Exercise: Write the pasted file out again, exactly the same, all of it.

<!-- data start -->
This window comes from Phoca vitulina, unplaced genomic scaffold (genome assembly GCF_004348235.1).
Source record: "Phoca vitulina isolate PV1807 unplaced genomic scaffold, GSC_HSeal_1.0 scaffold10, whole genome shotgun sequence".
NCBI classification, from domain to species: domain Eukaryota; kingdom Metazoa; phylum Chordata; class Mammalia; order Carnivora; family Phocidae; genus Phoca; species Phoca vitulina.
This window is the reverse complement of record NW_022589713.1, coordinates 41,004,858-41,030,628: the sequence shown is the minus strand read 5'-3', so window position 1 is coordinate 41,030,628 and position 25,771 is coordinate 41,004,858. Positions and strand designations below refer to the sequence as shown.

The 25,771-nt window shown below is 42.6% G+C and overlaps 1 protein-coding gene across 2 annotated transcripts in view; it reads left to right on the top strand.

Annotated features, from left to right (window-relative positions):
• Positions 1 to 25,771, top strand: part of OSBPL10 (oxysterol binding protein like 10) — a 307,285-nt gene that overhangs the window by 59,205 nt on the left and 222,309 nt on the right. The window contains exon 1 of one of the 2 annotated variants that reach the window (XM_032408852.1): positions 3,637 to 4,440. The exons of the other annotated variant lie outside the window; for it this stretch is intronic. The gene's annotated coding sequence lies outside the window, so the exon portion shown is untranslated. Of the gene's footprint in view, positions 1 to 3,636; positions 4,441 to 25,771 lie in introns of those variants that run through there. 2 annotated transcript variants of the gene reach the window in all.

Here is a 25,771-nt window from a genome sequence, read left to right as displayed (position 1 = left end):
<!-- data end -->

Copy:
This window comes from Phoca vitulina, unplaced genomic scaffold (genome assembly GCF_004348235.1).
Source record: "Phoca vitulina isolate PV1807 unplaced genomic scaffold, GSC_HSeal_1.0 scaffold10, whole genome shotgun sequence".
NCBI classification, from domain to species: domain Eukaryota; kingdom Metazoa; phylum Chordata; class Mammalia; order Carnivora; family Phocidae; genus Phoca; species Phoca vitulina.
This window is the reverse complement of record NW_022589713.1, coordinates 41,004,858-41,030,628: the sequence shown is the minus strand read 5'-3', so window position 1 is coordinate 41,030,628 and position 25,771 is coordinate 41,004,858. Positions and strand designations below refer to the sequence as shown.

The 25,771-nt window shown below is 42.6% G+C and overlaps 1 protein-coding gene across 2 annotated transcripts in view; it reads left to right on the top strand.

Annotated features, from left to right (window-relative positions):
• Positions 1 to 25,771, top strand: part of OSBPL10 (oxysterol binding protein like 10) — a 307,285-nt gene that overhangs the window by 59,205 nt on the left and 222,309 nt on the right. The window contains exon 1 of one of the 2 annotated variants that reach the window (XM_032408852.1): positions 3,637 to 4,440. The exons of the other annotated variant lie outside the window; for it this stretch is intronic. The gene's annotated coding sequence lies outside the window, so the exon portion shown is untranslated. Of the gene's footprint in view, positions 1 to 3,636; positions 4,441 to 25,771 lie in introns of those variants that run through there. 2 annotated transcript variants of the gene reach the window in all.

Here is a 25,771-nt window from a genome sequence, read left to right as displayed (position 1 = left end):